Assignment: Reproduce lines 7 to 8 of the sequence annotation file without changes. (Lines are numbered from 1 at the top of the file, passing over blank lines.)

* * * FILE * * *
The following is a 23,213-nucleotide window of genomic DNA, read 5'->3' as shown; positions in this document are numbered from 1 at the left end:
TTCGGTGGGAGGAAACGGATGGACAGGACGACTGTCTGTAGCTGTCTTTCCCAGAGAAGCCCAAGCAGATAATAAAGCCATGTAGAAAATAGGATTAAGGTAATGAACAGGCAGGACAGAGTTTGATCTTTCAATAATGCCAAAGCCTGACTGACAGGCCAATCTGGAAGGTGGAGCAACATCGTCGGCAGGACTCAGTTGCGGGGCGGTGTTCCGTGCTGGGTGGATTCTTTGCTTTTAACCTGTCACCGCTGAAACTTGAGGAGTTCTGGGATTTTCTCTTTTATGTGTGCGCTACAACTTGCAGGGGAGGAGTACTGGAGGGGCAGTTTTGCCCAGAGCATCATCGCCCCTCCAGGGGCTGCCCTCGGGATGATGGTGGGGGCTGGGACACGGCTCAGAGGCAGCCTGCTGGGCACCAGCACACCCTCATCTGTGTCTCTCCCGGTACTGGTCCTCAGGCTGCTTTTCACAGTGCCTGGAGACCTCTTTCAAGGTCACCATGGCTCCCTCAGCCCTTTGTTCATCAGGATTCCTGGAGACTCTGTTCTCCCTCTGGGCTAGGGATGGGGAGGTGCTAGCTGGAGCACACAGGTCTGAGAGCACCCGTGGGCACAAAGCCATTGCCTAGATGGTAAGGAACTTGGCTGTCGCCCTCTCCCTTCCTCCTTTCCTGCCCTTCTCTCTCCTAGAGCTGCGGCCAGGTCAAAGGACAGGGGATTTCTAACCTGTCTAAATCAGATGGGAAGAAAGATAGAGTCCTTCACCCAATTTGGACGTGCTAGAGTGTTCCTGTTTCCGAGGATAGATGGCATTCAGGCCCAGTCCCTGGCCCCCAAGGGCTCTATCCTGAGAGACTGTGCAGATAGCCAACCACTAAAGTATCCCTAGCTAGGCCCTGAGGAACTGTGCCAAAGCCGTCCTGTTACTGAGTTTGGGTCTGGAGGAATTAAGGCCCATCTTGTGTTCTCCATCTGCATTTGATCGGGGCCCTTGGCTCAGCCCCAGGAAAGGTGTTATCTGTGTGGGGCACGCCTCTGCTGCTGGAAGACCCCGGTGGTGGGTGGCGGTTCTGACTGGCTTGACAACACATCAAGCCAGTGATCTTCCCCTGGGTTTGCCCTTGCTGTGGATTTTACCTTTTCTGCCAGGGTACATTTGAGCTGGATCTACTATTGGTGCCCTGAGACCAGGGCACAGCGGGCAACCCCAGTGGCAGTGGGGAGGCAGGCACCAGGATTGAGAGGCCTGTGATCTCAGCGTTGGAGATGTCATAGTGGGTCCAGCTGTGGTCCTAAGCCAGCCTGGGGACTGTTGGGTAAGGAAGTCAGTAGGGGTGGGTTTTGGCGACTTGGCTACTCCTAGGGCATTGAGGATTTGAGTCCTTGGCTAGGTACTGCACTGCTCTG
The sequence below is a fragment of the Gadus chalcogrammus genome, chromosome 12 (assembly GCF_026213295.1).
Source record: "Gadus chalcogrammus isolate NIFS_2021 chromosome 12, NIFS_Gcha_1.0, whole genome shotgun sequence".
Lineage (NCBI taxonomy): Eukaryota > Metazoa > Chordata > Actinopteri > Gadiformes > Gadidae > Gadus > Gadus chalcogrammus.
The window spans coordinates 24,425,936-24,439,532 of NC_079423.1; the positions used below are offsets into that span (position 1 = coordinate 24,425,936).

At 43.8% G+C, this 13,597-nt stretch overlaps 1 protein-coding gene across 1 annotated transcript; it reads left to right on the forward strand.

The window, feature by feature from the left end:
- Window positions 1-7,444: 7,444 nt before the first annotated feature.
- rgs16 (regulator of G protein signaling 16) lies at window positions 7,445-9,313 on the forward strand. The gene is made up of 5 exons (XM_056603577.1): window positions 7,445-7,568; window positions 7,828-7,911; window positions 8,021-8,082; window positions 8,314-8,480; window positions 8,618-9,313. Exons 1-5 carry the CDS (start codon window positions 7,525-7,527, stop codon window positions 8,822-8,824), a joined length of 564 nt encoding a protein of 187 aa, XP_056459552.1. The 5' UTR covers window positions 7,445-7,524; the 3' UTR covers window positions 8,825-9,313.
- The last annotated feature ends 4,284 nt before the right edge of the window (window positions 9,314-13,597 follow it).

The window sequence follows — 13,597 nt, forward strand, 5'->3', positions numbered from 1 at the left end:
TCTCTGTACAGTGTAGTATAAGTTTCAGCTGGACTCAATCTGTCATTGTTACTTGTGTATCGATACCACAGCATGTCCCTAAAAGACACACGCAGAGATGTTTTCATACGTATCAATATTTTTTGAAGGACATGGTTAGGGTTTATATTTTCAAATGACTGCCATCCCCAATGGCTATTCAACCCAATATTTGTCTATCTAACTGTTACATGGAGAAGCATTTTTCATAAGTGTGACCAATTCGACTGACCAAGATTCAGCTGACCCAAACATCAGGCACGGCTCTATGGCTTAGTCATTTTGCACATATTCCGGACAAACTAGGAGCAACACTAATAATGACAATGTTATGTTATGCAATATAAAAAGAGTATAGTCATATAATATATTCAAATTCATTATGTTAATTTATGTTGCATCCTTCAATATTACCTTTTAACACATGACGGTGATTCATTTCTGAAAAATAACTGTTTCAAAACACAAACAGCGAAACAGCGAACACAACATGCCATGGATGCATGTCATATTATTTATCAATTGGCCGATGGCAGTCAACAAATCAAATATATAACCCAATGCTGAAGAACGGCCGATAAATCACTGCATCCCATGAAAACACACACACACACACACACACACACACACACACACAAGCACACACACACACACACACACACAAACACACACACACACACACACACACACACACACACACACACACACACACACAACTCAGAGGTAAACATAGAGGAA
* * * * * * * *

At 43.8% G+C, this 13,597-nt stretch overlaps 1 protein-coding gene across 1 annotated transcript; it reads left to right on the forward strand.

The window, feature by feature from the left end: